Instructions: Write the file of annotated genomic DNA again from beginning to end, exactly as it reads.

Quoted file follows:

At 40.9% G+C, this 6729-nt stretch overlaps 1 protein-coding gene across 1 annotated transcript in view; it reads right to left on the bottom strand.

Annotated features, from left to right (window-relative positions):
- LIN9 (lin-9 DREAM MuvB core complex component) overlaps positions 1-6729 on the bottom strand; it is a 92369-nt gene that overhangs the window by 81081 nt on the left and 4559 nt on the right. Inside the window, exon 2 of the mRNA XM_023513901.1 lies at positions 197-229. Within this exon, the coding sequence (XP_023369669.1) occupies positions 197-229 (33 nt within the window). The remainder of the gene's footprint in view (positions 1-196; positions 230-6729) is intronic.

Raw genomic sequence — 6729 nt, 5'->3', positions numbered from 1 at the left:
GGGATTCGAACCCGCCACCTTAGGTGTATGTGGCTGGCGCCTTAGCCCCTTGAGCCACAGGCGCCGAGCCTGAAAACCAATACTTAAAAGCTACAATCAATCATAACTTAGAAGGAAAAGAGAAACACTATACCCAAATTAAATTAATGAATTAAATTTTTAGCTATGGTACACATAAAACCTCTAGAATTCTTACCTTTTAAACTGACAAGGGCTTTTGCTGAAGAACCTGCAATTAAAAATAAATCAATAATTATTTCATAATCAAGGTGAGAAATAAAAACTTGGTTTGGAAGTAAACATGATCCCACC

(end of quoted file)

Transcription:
At 40.9% G+C, this 6729-nt stretch overlaps 1 protein-coding gene across 1 annotated transcript in view; it reads right to left on the bottom strand.

Annotated features, from left to right (window-relative positions):
- LIN9 (lin-9 DREAM MuvB core complex component) overlaps positions 1-6729 on the bottom strand; it is a 92369-nt gene that overhangs the window by 81081 nt on the left and 4559 nt on the right. Inside the window, exon 2 of the mRNA XM_023513901.1 lies at positions 197-229. Within this exon, the coding sequence (XP_023369669.1) occupies positions 197-229 (33 nt within the window). The remainder of the gene's footprint in view (positions 1-196; positions 230-6729) is intronic.

Raw genomic sequence — 6729 nt, 5'->3', positions numbered from 1 at the left:
GGGATTCGAACCCGCCACCTTAGGTGTATGTGGCTGGCGCCTTAGCCCCTTGAGCCACAGGCGCCGAGCCTGAAAACCAATACTTAAAAGCTACAATCAATCATAACTTAGAAGGAAAAGAGAAACACTATACCCAAATTAAATTAATGAATTAAATTTTTAGCTATGGTACACATAAAACCTCTAGAATTCTTACCTTTTAAACTGACAAGGGCTTTTGCTGAAGAACCTGCAATTAAAAATAAATCAATAATTATTTCATAATCAAGGTGAGAAATAAAAACTTGGTTTGGAAGTAAACATGATCCCACC